Municipal Planning Morass = Disability Discrimination Travesty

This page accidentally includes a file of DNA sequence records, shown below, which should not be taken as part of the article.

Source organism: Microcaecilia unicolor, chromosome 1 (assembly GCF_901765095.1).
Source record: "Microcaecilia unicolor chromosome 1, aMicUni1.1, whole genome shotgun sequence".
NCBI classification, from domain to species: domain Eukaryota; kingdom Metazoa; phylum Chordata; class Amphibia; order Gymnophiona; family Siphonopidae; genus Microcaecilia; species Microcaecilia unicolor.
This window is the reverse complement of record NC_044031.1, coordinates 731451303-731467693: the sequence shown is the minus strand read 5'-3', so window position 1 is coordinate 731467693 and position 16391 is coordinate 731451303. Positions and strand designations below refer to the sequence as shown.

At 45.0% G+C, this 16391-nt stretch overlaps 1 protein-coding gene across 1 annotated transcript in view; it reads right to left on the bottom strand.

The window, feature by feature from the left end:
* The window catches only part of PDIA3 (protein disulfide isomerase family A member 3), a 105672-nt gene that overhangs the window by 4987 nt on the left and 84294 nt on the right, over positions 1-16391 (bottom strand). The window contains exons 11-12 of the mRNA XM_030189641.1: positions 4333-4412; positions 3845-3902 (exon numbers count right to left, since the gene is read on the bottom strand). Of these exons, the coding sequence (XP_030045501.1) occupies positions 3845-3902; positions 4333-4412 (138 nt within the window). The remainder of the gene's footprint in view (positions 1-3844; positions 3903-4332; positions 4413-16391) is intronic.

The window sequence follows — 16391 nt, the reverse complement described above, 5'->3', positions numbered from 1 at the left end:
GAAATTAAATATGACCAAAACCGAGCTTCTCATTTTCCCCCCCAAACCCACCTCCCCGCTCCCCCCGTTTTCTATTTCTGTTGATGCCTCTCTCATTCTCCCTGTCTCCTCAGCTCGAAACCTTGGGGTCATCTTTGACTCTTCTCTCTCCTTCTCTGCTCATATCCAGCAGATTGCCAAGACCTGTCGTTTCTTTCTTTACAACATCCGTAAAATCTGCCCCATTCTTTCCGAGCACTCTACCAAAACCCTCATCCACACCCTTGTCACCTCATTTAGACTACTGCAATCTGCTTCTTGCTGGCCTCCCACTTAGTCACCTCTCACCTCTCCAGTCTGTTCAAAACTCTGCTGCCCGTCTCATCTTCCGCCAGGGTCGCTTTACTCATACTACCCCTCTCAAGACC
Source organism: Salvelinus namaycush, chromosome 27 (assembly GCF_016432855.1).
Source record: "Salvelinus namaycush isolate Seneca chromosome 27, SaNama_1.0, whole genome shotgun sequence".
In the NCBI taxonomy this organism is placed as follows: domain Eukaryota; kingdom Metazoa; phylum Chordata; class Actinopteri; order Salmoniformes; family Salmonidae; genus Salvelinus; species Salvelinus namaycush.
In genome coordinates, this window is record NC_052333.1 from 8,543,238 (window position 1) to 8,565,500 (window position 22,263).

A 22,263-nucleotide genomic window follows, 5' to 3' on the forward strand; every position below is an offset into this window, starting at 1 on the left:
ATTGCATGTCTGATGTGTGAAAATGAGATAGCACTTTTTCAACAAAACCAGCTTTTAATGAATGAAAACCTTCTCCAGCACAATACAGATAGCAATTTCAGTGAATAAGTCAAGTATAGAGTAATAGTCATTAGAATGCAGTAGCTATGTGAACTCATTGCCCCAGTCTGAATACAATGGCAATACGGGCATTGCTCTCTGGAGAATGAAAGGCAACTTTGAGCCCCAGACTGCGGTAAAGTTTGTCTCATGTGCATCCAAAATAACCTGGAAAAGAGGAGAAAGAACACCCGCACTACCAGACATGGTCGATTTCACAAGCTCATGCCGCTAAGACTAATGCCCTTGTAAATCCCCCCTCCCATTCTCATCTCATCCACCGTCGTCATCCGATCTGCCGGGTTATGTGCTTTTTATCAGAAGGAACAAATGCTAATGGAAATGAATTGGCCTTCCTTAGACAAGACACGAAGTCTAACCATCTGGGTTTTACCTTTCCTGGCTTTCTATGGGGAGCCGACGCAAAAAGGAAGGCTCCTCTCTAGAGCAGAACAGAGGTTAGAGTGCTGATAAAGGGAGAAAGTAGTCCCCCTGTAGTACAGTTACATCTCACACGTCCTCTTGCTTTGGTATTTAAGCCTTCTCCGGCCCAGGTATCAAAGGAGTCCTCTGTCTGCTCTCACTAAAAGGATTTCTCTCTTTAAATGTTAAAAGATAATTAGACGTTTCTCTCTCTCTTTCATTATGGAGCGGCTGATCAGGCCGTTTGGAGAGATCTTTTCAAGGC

A weird, complicated, simple, dramatic, Aspen-based soap opera of a legal case started trial yesterday.  The City of Aspen is suing two wealthy condo-owners and the developer/landlord of the rest of the building for privatizing the only accessible entrance.  It’s a smaller but more disturbing version of the “poor door” controversies in New York and other cities, where affordable housing tenants are forced to use a side entrance to mixed use buildings. Elise Thatcher of Aspen Public Radio interviewed me about it on Monday and posted the Court’s decision granting in part and denying in part the City’s motion for summary judgment. In short, JW Ventures, a developer in Aspen, Colorado, constructed a building in downtown Aspen to include two “market value” apartments, three “affordable housing units,” and two restaurants.  It also had, as required, an accessible entrance from the sidewalk with an elevator serving all apartments and the two restaurants, as well as an alley entrance and service elevator.   Fast forward to today:  the owners of the two market value units — a couple who combined them into a single apartment (the “Fancy Apartment”) — have asserted that the street-side accessible entrance and elevator are theirs alone, and that tenants of the affordable units and patrons of the restaurants must use the alley entrance and service elevator.  The legal case, brought by the City of Aspen to enforce its own ordinance, centers around the city’s conflicting actions with respect to building and condo plans.  I’ll get to the untested ADA and Fair Housing angles in a second. I want to start in the middle and slightly to...